Daniel Racine -- President and Chief Executive Officer

Well, like we said, you're going to see next -- thank you for the question, Ralph. But you're going to see, next week, we're going to release a lot more detail on the pre-feasibility study. So the pre-feasibility study is completed. We're going to wait before releasing any thing really special about it. We want to stabilize the operation at the end of June, as you know Phase 1 will be completed by then. We want to know what's the base case at Jacobina, stabilize the operation, then after that, put that in our study and complete a feasibility study.

So right now, the pre-feasibility study shows, it's a no-brainer to go ahead with this. But we want to continue drilling. You mentioned a good point. We had many success in exploration at Jacobina. Right now, all the drilling is stopped, but we're slowly restarting. We have -- as you all know, we have very good grade going deeper at Jacobina. The zone extends. So we want to make sure that we capture all the potential to put in the study. So more drilling, transferring more inferred into reserve will help right now. With this study, we don't really obtain our 16 years of mine life. We want that to happen before we go ahead with the project. Anyway, there was no capital spend this year. So that's a good thing and then nothing has to be spent before mid next year. So that gave us plenty of time to complete the fea [Phonetic] study before that.

Ralph Profiti -- Analyst

Okay. And when it comes to the paste backfill plant, it sounds like this is a separate study going on outside of any pre-feasibility study or feasibility study. Can you just maybe touch on the process and the timing on when we could see an update on that? And by my estimates, if you get approved for 2,000 tonnes per day, that would take the TSF above 20 years. Is that the right way to think about it at the 8,500-tonne per day scenario?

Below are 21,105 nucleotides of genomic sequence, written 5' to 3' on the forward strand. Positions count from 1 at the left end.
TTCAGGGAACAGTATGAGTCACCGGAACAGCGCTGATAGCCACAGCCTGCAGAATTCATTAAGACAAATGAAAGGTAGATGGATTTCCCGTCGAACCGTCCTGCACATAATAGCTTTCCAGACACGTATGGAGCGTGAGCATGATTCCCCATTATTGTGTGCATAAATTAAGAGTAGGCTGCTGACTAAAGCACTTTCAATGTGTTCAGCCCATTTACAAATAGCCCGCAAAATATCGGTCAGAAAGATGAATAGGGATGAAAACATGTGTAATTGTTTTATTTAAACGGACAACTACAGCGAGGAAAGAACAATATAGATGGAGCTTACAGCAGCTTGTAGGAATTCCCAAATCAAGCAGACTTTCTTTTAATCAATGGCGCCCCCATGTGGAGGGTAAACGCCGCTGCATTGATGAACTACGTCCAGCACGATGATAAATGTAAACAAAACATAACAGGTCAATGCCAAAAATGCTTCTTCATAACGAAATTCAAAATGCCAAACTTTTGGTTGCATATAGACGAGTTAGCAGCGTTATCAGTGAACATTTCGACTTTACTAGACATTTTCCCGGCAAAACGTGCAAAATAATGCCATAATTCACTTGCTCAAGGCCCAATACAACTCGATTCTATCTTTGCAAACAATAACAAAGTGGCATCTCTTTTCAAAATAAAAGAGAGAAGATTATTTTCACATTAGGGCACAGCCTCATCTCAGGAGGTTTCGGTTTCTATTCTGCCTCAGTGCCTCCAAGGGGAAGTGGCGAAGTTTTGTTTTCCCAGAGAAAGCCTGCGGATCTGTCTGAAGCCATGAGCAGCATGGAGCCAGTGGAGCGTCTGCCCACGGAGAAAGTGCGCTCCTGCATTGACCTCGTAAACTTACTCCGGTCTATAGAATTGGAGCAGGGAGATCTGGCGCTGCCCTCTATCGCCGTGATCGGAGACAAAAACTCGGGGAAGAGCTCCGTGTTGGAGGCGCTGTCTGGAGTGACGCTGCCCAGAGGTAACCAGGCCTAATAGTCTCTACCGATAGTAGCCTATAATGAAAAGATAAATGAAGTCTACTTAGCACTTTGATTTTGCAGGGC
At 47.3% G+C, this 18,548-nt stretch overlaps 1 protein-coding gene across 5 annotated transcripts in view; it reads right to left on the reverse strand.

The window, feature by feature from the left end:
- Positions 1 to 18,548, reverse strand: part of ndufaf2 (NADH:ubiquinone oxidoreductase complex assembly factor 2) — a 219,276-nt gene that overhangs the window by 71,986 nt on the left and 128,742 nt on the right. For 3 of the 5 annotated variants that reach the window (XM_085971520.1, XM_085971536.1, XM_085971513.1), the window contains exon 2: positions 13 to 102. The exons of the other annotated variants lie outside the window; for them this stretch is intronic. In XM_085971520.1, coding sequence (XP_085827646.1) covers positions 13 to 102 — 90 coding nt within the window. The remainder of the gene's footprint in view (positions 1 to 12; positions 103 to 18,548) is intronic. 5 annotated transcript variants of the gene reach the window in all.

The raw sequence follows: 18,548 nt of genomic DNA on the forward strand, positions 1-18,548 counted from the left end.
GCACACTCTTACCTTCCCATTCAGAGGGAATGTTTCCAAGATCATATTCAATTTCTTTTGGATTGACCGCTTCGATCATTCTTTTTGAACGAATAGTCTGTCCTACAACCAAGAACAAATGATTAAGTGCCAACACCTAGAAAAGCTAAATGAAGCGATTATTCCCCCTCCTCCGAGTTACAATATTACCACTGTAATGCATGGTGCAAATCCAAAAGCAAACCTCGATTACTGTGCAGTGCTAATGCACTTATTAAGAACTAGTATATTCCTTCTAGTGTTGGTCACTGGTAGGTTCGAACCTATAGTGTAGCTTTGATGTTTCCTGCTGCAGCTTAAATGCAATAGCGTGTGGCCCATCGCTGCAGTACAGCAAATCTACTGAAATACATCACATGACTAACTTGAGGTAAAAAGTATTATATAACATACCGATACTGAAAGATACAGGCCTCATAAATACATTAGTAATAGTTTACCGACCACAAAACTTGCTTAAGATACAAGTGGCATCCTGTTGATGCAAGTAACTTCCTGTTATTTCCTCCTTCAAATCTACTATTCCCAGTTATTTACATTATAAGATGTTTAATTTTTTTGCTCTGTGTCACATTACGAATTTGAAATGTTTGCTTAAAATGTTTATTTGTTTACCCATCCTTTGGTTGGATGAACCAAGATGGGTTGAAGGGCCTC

Daniel Racine -- President and Chief Executive Officer

Yes, you're right. The backfill plant is a separate study. It's not big capital but we wanted to keep it separate from the expansion. It will be roughly a 2,000-tonne per day backfill plant and you're absolutely right. That will extend the mine life of the tailing facilities quite longer. So we had already over 16 years of mine life, putting 2,000 -tonne per day back into the underground, will extend the mine life. So basically, the backfill will help to extend the mine life of the tailing facilities.

Ralph Profiti -- Analyst

That's it from me. Thanks very much.

Daniel Racine -- President and Chief Executive Officer

Thank you, Ralph.

Operator

Thank you. The next question is from Josh Wilson with RBC. Please go ahead.

Joshua Wolfson -- Analyst

Thank you. I just want to ask a question on the dividend policy going forward. I recognize there has been a significant increase over the last year. But just thinking going forward with the level of net debt, where it is and also gold prices where they are, how do you see the dividend policy changing going forward and what is it sort of based on?

Daniel Racine -- President and Chief Executive Officer

Good morning, Josh. Good question. So, yes last year, when we first increased the dividend, we said that we have targets to where we wanted to bring the dividend. At the end of this last year, it was about $50 million per year in total, now it's going to be $60 million per year in total. We said we want to be between $50 million and $100 million. So that's the first step to be -- to go toward the $100 million. As we generate more free cash flow this year with our interest going down, that's what we're seeing. We want to give it back to our shareholders. They've been patient in the past few years and then nothing has changed. We announced that we want it to be between $50 million and $100 million per year. We're getting toward that target.